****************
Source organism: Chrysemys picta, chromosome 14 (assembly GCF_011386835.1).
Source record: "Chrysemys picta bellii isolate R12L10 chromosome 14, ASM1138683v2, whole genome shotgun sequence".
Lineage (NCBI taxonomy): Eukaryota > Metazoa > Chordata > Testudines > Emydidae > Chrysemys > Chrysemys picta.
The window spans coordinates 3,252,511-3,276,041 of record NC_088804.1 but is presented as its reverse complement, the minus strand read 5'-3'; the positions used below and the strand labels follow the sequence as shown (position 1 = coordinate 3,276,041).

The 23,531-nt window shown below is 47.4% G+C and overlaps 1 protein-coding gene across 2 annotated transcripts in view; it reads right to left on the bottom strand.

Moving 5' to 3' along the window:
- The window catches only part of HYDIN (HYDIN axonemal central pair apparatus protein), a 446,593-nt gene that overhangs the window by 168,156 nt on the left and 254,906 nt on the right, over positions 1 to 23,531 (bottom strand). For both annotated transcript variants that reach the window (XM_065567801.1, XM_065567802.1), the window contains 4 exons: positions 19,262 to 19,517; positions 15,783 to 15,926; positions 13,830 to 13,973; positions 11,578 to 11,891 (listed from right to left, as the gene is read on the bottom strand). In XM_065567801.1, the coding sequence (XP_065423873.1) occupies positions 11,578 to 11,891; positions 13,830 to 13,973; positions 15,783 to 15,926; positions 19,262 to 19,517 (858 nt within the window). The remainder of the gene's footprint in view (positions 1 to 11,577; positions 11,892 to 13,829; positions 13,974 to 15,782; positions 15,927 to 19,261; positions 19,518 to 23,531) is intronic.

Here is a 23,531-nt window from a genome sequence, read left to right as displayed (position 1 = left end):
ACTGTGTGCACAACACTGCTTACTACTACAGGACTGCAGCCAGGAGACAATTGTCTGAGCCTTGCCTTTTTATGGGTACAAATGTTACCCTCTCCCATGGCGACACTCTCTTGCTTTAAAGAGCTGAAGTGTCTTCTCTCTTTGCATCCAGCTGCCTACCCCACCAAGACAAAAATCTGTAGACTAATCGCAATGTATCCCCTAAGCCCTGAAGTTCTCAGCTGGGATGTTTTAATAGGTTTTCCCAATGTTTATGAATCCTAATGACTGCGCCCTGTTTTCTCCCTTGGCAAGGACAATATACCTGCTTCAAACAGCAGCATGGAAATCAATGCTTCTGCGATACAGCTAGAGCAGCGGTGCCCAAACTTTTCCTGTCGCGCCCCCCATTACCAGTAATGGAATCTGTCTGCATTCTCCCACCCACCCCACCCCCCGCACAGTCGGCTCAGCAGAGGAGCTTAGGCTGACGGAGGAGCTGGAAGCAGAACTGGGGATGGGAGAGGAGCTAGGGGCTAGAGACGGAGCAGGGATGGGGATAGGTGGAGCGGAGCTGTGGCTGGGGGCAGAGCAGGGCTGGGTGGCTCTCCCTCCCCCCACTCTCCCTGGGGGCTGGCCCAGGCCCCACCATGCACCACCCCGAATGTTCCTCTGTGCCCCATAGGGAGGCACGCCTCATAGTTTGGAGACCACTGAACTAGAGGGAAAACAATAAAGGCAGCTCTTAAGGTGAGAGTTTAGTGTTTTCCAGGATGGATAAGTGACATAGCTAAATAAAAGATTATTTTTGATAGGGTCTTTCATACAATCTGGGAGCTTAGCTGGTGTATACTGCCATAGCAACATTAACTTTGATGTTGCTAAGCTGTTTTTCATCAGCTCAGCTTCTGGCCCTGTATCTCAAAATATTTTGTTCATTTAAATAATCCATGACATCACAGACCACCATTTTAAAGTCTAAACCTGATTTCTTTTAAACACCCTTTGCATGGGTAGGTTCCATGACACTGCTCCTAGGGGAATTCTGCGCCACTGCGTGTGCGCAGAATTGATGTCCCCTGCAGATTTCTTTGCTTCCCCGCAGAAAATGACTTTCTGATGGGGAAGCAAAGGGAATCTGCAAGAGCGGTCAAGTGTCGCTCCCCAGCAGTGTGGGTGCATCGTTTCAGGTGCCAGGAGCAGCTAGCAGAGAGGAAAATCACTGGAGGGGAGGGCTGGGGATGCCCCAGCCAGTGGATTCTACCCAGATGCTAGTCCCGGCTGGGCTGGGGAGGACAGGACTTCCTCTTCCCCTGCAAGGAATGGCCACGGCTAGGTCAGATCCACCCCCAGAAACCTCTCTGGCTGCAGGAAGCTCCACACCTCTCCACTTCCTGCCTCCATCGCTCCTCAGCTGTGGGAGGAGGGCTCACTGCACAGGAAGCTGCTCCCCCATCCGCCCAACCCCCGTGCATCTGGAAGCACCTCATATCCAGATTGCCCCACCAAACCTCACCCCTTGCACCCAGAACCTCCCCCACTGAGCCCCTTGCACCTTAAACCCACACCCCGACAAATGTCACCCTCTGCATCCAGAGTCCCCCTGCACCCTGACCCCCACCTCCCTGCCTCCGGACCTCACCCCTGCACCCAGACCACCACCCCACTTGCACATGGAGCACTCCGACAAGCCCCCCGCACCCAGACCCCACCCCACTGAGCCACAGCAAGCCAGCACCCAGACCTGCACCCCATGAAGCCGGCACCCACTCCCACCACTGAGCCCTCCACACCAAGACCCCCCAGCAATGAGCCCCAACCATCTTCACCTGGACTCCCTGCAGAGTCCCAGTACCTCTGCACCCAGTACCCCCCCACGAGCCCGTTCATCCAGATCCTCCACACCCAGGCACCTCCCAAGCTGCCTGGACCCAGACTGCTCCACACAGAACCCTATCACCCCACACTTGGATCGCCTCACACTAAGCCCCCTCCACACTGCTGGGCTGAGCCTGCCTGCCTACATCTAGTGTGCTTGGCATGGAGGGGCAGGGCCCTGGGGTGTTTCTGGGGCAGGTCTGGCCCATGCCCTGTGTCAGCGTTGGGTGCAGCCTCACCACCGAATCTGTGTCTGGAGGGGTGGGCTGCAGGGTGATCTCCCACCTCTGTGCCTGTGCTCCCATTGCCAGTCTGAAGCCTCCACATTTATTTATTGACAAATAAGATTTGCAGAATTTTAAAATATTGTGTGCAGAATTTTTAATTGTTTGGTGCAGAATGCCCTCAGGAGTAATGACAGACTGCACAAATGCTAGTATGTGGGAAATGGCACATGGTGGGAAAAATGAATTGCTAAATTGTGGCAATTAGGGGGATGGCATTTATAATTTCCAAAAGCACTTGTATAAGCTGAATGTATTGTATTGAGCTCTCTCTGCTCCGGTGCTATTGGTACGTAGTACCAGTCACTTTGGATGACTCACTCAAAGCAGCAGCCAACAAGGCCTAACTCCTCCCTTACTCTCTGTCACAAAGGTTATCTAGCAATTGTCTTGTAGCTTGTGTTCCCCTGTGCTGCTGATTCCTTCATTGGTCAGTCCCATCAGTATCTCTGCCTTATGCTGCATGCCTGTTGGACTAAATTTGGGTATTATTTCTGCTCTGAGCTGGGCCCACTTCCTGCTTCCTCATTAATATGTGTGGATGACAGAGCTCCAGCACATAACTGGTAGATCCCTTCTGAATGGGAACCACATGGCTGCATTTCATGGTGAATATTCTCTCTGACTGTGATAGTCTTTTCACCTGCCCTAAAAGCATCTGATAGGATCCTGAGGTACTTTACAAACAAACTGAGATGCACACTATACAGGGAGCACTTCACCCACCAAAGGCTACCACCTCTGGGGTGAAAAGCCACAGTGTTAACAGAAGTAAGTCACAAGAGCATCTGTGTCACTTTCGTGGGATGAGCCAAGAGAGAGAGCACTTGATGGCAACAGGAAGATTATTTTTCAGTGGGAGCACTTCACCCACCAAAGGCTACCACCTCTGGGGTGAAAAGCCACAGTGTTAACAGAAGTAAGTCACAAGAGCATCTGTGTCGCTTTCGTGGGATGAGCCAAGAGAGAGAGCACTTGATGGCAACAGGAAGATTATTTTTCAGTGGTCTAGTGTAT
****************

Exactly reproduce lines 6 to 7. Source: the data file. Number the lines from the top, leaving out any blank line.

Moving 5' to 3' along the window:
- The window catches only part of HYDIN (HYDIN axonemal central pair apparatus protein), a 446,593-nt gene that overhangs the window by 168,156 nt on the left and 254,906 nt on the right, over positions 1 to 23,531 (bottom strand). For both annotated transcript variants that reach the window (XM_065567801.1, XM_065567802.1), the window contains 4 exons: positions 19,262 to 19,517; positions 15,783 to 15,926; positions 13,830 to 13,973; positions 11,578 to 11,891 (listed from right to left, as the gene is read on the bottom strand). In XM_065567801.1, the coding sequence (XP_065423873.1) occupies positions 11,578 to 11,891; positions 13,830 to 13,973; positions 15,783 to 15,926; positions 19,262 to 19,517 (858 nt within the window). The remainder of the gene's footprint in view (positions 1 to 11,577; positions 11,892 to 13,829; positions 13,974 to 15,782; positions 15,927 to 19,261; positions 19,518 to 23,531) is intronic.